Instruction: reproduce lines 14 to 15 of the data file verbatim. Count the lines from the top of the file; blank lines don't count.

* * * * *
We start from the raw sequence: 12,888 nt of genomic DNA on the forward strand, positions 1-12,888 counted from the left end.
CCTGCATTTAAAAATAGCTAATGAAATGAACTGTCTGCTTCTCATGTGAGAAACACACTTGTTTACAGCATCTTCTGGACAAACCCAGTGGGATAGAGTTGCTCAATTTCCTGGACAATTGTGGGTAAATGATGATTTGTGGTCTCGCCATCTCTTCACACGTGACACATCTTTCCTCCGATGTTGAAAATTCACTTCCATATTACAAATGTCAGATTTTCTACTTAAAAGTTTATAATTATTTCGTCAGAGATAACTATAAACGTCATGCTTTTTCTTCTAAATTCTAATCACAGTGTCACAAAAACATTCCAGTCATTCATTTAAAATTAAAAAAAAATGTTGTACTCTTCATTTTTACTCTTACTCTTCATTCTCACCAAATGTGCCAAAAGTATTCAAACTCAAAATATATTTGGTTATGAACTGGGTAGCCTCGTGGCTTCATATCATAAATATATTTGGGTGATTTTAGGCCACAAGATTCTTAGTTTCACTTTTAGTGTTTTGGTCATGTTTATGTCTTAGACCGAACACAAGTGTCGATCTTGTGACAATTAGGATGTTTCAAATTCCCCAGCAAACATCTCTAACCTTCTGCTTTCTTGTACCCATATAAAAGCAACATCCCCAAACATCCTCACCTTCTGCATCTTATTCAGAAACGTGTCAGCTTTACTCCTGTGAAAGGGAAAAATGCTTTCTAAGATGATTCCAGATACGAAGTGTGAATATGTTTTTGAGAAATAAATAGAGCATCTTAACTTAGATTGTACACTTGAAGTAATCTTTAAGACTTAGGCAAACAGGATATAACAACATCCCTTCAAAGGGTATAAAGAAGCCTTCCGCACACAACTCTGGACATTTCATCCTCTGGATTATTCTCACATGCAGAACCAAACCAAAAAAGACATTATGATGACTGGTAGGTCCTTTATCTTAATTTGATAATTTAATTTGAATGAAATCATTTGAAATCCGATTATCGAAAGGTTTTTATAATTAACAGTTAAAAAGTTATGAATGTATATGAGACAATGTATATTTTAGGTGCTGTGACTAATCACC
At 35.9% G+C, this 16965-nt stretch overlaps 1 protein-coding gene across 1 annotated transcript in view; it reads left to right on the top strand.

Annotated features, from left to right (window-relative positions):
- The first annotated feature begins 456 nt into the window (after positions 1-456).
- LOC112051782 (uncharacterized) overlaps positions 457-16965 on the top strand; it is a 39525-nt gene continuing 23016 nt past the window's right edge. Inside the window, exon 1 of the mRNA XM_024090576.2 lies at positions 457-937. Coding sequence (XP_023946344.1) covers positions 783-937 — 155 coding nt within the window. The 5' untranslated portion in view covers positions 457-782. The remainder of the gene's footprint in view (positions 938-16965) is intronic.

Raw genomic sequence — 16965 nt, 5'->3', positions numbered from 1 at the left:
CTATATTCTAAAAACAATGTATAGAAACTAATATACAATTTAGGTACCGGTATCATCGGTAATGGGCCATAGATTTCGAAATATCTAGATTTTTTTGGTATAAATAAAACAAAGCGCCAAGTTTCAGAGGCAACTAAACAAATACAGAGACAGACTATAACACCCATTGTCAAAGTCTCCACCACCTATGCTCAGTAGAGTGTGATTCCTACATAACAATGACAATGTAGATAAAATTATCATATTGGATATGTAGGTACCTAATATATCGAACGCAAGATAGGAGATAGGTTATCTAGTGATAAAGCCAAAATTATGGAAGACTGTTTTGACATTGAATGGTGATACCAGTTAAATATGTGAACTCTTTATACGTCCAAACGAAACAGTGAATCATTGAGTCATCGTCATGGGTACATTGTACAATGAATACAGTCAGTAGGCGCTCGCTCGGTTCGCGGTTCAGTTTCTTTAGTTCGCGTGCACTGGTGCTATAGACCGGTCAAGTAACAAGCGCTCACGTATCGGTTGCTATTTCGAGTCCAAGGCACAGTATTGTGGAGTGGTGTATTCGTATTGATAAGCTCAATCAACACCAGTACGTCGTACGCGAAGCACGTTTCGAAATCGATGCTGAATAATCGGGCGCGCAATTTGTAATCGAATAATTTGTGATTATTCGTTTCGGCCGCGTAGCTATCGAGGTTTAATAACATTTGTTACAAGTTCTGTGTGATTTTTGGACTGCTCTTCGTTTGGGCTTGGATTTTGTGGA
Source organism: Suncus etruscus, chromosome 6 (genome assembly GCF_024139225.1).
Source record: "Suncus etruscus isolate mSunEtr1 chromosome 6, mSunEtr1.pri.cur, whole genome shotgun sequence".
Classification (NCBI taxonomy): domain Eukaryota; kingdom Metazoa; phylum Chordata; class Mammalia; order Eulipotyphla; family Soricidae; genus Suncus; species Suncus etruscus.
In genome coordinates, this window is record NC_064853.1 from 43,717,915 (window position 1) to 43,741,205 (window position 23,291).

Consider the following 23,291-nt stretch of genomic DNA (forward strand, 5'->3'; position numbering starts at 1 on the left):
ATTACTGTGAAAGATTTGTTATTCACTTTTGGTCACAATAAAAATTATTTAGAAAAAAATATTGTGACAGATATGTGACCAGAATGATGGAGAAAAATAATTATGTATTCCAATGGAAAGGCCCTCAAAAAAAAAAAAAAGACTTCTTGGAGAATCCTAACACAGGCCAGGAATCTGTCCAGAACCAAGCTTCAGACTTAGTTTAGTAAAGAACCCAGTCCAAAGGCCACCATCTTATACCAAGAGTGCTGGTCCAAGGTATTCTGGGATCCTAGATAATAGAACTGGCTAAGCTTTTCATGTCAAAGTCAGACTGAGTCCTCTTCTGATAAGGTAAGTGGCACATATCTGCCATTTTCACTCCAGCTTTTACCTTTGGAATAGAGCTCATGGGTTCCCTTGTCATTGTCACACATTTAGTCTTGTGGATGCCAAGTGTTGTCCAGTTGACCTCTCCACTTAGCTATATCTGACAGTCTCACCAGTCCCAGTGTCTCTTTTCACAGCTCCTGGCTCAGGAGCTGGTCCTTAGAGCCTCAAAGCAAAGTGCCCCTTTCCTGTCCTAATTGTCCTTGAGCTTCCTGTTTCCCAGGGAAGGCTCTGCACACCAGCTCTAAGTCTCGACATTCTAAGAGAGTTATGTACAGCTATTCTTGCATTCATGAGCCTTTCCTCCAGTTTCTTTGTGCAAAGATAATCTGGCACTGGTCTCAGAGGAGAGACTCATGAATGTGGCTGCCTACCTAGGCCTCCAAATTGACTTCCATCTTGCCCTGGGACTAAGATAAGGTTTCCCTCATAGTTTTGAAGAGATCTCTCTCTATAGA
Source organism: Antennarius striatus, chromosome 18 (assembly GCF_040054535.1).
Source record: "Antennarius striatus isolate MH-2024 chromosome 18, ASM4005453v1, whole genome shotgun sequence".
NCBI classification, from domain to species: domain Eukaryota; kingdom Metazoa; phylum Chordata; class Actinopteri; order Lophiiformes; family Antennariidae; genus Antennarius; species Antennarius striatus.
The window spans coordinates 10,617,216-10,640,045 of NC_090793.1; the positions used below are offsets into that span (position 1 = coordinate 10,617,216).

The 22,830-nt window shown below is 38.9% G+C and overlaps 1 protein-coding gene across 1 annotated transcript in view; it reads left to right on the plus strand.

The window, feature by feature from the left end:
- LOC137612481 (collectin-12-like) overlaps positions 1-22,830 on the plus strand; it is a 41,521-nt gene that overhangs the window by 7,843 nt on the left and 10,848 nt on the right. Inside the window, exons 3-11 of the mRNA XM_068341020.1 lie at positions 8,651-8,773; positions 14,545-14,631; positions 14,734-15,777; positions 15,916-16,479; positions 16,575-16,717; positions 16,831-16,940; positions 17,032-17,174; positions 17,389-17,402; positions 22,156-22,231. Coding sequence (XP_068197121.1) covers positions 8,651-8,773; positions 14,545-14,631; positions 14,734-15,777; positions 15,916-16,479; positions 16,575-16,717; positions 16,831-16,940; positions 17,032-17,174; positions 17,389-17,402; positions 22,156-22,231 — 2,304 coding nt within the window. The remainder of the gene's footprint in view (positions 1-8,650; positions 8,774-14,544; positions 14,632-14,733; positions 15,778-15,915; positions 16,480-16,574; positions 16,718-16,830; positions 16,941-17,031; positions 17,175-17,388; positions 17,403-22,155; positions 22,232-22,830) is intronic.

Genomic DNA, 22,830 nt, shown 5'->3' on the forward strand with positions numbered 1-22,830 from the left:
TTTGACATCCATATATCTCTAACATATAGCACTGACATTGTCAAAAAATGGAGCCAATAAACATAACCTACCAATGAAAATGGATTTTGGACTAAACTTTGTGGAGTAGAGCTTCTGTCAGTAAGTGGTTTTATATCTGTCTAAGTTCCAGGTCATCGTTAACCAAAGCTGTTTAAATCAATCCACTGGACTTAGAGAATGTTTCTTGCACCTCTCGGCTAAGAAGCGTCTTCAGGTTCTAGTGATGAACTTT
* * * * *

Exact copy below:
ATTACTGTGAAAGATTTGTTATTCACTTTTGGTCACAATAAAAATTATTTAGAAAAAAATATTGTGACAGATATGTGACCAGAATGATGGAGAAAAATAATTATGTATTCCAATGGAAAGGCCCTCAAAAAAAAAAAAAAGACTTCTTGGAGAATCCTAACACAGGCCAGGAATCTGTCCAGAACCAAGCTTCAGACTTAGTTTAGTAAAGAACCCAGTCCAAAGGCCACCATCTTATACCAAGAGTGCTGGTCCAAGGTATTCTGGGATCCTAGATAATAGAACTGGCTAAGCTTTTCATGTCAAAGTCAGACTGAGTCCTCTTCTGATAAGGTAAGTGGCACATATCTGCCATTTTCACTCCAGCTTTTACCTTTGGAATAGAGCTCATGGGTTCCCTTGTCATTGTCACACATTTAGTCTTGTGGATGCCAAGTGTTGTCCAGTTGACCTCTCCACTTAGCTATATCTGACAGTCTCACCAGTCCCAGTGTCTCTTTTCACAGCTCCTGGCTCAGGAGCTGGTCCTTAGAGCCTCAAAGCAAAGTGCCCCTTTCCTGTCCTAATTGTCCTTGAGCTTCCTGTTTCCCAGGGAAGGCTCTGCACACCAGCTCTAAGTCTCGACATTCTAAGAGAGTTATGTACAGCTATTCTTGCATTCATGAGCCTTTCCTCCAGTTTCTTTGTGCAAAGATAATCTGGCACTGGTCTCAGAGGAGAGACTCATGAATGTGGCTGCCTACCTAGGCCTCCAAATTGACTTCCATCTTGCCCTGGGACTAAGATAAGGTTTCCCTCATAGTTTTGAAGAGATCTCTCTCTATAGA
Source organism: Antennarius striatus, chromosome 18 (assembly GCF_040054535.1).